IMO the growing association between college education and Democratic affiliation is at least in part due to the increasingly anti-science policies of the GOP. A reasonable amount of research literacy and exposure makes it a lot harder to get on board with climate denial, racism, education/childcare funding cuts, etc.
So today Harvard Medical School announced that fall classes will be online.
In the same article, UMass says “it expects to hold classes on campus for the fall but remote learning will likely be necessary to limit class sizes”.
Closer to home, Ohio University plans to have classes in person.
Furloughs and pay cuts are happening all over the place, too.
No announced pay cuts for my school (yet), and I’m told we’re going to announce our final decision some time in mid to late June. No idea what the decision is going to be, or even what I hope it’s going to be.
No real updates on whether we’ll be back in the fall, but I feel like we’re going to be doing in person, with students having the option to take classes remotely. People keep talking about preparing for a “hybrid” class, but no one can seem to articulate exactly what that means.
In other news, I know of two people who were denied tenure in the past few months. These are two people who I thought had a substantially higher than 50% chance of getting it, and I can’t help but wonder if the combination of virus uncertainty and long-term negative trends in higher education are making schools more reluctant to make the long-term financial commitment that comes with tenure. Of course, these are just two individual cases out of a zillion, so who knows?
I’ll be teaching for the University of Sheffield online this summer due to covid19.
However, I expect schools in the Czech Republic to open on time for the next school year barring a second wave. That said, I wouldn’t be surprised if a second wave came during the school year and resulted in more cancelled classes.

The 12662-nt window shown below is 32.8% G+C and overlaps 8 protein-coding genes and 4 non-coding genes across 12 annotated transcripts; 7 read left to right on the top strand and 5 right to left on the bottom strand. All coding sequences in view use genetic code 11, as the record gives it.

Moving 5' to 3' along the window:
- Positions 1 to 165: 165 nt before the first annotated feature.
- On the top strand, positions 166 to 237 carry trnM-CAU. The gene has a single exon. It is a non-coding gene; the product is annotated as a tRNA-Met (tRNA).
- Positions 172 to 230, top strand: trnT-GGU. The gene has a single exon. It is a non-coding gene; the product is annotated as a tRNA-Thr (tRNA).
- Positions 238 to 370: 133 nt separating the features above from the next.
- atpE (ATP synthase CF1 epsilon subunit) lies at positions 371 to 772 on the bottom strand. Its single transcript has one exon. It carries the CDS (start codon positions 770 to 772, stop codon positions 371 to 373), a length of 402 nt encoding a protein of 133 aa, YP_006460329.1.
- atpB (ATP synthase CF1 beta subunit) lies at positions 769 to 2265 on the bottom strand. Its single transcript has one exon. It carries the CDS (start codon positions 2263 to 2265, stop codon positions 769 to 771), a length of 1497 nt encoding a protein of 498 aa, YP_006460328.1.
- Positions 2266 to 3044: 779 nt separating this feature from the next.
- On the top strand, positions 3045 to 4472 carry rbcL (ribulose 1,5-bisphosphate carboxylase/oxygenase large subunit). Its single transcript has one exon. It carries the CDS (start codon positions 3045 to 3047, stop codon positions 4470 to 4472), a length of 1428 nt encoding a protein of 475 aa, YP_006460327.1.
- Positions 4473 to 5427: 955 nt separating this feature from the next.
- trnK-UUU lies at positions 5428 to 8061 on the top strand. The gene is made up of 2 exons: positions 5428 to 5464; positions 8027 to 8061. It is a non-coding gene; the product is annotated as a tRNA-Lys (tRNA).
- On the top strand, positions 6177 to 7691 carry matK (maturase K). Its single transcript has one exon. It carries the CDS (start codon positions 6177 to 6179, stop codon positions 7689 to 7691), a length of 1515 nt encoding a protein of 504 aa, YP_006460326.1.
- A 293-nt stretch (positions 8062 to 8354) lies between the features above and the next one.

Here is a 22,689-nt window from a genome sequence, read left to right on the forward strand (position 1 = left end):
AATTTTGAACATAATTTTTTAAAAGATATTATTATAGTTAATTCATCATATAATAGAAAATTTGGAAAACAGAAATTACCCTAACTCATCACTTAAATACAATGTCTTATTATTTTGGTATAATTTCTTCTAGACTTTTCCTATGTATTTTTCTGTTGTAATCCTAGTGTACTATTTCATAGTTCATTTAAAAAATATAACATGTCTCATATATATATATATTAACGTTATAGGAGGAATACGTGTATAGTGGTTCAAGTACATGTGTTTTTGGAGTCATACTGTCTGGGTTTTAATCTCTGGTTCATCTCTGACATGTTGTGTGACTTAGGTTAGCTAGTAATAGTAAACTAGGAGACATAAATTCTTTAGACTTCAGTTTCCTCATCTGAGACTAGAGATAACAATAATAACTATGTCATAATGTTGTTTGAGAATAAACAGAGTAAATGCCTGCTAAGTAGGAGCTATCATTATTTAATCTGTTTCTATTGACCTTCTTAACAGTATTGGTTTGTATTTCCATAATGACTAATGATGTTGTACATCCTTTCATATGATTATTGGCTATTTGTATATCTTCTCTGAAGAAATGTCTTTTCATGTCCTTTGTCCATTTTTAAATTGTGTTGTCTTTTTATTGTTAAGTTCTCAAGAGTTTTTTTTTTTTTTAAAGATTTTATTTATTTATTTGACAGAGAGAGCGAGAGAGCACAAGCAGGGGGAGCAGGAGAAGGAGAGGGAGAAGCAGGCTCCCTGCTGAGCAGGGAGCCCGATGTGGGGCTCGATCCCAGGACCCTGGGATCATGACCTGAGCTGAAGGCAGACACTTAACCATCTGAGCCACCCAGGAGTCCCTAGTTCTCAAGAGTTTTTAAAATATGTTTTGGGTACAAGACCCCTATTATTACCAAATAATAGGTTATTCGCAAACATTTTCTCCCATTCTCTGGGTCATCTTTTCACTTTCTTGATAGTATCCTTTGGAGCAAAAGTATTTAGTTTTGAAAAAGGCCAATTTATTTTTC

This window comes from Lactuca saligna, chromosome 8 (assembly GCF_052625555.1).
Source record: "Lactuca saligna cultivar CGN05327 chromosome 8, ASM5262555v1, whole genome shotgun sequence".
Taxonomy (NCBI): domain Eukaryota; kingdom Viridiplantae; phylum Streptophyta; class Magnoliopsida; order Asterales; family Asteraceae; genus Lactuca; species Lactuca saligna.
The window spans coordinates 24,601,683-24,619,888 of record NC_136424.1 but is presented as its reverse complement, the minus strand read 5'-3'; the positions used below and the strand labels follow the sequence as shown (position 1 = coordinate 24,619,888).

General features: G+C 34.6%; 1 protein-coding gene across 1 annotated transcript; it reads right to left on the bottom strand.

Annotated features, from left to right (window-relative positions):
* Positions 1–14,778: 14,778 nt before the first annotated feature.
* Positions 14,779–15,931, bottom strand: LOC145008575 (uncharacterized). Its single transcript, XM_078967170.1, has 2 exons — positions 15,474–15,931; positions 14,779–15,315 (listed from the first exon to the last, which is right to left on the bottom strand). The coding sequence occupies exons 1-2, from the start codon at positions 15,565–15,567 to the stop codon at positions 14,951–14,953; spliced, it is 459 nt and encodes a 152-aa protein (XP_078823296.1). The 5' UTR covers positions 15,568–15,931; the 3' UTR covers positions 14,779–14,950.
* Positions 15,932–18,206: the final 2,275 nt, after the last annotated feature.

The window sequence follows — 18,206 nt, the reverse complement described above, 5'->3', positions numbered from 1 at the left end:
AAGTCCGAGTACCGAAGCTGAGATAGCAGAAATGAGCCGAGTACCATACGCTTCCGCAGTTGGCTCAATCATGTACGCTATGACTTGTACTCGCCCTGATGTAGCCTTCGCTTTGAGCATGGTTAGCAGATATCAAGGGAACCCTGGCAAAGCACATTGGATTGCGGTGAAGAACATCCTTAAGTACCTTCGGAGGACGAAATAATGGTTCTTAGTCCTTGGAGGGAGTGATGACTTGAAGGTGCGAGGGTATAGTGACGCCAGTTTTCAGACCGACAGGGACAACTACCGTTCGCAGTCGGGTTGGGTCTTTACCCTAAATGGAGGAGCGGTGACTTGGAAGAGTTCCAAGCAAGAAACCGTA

Basically, the Minister of Education is proposed that schools be opened in a limited capacity starting June 8th.
Telling schools to open up without any advance knowledge of these supposed limitations with less than 2 weeks notice is absurd. It makes absolutely no sense to open schools for the final three weeks of the school year. Sure, it might make administering final exams easier but other than that, it’s complete idiocy.
There was already an outbreak at a kindergarten in Prague that shut down the school for two weeks. Now you want every school to open? Stupidity.
Our school is planning on adapted schedule that starts early (August 17), skips fall break, and ends the semester at Thanksgiving. Theoretically we’ll be starting fall classes in-person but I still can’t imagine that will be possible after a likely summer bump.
My kid’s probably going to start kindergarten in the Fall with the whole school wearing masks. Makes me a little misty just thinking about it. I really don’t want to (for her sake) homeschool kinder but it might happen.
The university the wife works for is currently undecided on the fall. I can’t imagine they’ll have students back on campus. Idk how comfortable we’d both feel about her having to go meet with students and teach her classes.
She’s currently involved in creating a fully remote orientation program for incoming freshmen that starts in a couple weeks. It seems to be working out okay but I’m sure once it actually happens they’ll be a ton of fires to put out which should be fun for us as I WAH and entertain the little one. Luckily my office has been super accommodating.